Barrigada businesses battle traffic blockage - KUAM.com-KUAM News: On Air. Online. On Demand.

Barrigada businesses battle traffic blockage

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by Nick Delgado

Guam - Several local businesses located along the construction at the Barrigada tri-intersection have grown tired of the negative impacts the recent traffic congestion has forced upon their business. And extreme measures are being taken to ensure that these businesses do not close their doors. 

"The traffic is heavy," noted RPM general manager Mike Andersen.  "It's caused a big destruction of business."  He says the construction that began a couple of the months ago is a huge burden on his operation, adding, "Since they put those cement barricades up, we've seen about 70% of traffic blocked off and customers end up changing their driving pattern, and when they finally come into this area to get through the intersection, they're just so congested that all they can think about is they just want to get out of this place."   

Andersen says since the construction, businesses have had to place signs offering promotional items and sales to attract the customers. Even at that, he says they were told that the barriers blocking the entrance to his facility wouldn't be removed for another five months. He says the issue is causing him to make drastic changes from within his company.

"We've had an impact, we actually had to scale down on our hours so we've trimmed our employee work week to a 30 hour work week, which is what we've had to do, we had to cut a lot of costs," he explained.  Like Andersen, the businesses feel that there is not much solutions being acted on to address their concerns.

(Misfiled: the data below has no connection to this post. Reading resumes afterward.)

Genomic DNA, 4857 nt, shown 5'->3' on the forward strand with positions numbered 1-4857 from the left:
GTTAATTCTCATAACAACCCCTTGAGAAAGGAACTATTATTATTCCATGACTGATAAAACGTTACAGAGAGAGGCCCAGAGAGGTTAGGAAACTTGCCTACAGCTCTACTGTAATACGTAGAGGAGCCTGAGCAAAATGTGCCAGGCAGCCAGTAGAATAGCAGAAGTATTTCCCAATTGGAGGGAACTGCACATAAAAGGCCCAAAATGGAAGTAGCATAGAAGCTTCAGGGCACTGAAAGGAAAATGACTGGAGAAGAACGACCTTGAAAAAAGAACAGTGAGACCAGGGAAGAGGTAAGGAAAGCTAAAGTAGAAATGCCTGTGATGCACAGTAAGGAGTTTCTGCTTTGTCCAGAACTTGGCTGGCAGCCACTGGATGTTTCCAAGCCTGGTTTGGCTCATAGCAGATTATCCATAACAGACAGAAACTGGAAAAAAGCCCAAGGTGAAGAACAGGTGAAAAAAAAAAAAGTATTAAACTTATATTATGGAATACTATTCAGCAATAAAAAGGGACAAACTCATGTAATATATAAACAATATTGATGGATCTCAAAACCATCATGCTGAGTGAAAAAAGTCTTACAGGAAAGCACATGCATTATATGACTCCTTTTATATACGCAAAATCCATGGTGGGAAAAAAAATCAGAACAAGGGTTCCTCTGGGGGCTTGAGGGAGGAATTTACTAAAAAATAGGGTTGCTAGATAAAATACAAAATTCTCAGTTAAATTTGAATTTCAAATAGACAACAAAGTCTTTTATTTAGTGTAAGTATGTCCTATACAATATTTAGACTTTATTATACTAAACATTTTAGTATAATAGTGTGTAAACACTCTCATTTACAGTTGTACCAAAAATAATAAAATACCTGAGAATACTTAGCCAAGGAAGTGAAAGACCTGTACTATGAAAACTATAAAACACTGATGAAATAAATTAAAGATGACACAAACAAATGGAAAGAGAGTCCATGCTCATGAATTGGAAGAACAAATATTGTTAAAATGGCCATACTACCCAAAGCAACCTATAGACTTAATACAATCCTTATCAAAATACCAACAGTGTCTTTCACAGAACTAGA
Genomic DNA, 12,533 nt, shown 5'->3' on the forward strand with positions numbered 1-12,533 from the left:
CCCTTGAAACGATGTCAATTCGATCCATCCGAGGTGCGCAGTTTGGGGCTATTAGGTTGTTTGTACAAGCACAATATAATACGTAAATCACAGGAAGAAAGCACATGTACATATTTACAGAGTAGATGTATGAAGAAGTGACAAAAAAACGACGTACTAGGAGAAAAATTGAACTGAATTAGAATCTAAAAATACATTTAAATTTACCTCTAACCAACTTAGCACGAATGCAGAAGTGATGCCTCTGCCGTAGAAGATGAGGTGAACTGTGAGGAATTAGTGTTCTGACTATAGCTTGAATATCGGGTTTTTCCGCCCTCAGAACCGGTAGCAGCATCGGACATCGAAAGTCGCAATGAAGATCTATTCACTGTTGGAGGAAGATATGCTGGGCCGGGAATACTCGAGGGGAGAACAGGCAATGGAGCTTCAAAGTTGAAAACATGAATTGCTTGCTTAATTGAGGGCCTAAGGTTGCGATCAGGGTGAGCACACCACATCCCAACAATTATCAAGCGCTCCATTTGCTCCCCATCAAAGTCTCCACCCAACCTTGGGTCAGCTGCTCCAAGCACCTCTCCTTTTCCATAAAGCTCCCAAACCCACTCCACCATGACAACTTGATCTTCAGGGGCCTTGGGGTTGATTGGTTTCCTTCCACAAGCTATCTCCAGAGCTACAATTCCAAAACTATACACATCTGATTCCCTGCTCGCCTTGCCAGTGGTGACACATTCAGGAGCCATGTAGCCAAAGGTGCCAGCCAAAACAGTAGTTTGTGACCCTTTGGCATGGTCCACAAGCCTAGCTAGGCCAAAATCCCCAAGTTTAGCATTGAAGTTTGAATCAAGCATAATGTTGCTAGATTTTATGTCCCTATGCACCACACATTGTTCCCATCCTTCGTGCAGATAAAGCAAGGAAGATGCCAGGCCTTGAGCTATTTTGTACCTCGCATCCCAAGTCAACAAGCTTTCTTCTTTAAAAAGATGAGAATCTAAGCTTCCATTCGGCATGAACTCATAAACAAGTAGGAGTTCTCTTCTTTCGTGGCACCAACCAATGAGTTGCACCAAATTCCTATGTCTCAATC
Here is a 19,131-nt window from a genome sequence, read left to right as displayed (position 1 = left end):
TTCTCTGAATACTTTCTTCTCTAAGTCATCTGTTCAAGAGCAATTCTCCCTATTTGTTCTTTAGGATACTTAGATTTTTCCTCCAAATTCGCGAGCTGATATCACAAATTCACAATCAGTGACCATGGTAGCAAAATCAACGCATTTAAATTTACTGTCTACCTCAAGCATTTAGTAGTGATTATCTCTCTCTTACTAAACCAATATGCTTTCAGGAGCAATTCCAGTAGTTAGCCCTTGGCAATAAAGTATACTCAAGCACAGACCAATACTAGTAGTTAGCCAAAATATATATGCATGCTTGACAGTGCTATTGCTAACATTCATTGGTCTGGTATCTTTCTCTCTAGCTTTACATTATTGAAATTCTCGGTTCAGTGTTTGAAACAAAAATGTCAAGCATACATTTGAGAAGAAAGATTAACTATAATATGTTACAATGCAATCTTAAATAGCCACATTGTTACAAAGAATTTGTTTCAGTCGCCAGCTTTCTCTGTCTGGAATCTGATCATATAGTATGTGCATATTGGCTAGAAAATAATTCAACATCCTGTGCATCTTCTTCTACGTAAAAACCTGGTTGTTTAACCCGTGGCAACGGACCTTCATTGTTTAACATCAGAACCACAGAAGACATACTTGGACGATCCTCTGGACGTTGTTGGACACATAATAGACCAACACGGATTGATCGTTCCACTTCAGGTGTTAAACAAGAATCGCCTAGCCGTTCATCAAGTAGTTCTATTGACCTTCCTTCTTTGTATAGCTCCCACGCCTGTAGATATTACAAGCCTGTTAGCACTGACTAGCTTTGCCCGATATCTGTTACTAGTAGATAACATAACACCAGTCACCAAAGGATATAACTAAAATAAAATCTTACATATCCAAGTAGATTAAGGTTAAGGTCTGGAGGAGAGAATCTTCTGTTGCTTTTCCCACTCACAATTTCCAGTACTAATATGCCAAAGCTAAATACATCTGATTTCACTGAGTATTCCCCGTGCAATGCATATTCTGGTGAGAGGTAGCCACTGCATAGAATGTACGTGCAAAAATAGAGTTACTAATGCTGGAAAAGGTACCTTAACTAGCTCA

The construction for some of these local businesses is what they call poor planning and poor execution, and it's what they fear may be the result of the closure of their businesses.

And Andersen is not alone when venting his frustration. Crown Bakery manager Kathy Robinson says she is not getting any feedback as to how she will be able to operate once the construction moves to her side of the street.  She said, "When they do work on our side of the road, there is no other entrance.  So what are they going to do, let us have to put up signs and take back roads here?"

The lack of information out of the Department of Public Works is what Robinson says plays a huge role in why the businesses may have to pinch their pennies just to get by.  "I don't know what the numbers are here, but I'm pretty sure they are close to 50%," she projected.

But it's the anticipated drop in revenue that has these businesses coming together, forming the Tri-Intersection Business Association. Aside with discussing their concerns, the association's goal is to have a promotional event once the construction is complete.

While it's a tactic to win back the customers, Andersen feels there should to be better communication between DPW and the businesses.  He told KUAM News, "They could have let the businesses know that there's going to be construction in the area, they could have informed the businesses if they are going to do these kinds of blockades at the entrances months in advance."

He added, "This construction is probably something we are not going to be able to survive."

Meanwhile, acting director of DPW Jesse Garcia says there is still no final decision as to how they will alleviate the traffic buildup at the Barrigada tri-intersection. However, staff with the Governor's Office says the first option remains that they may open up a portion of Tiyan.

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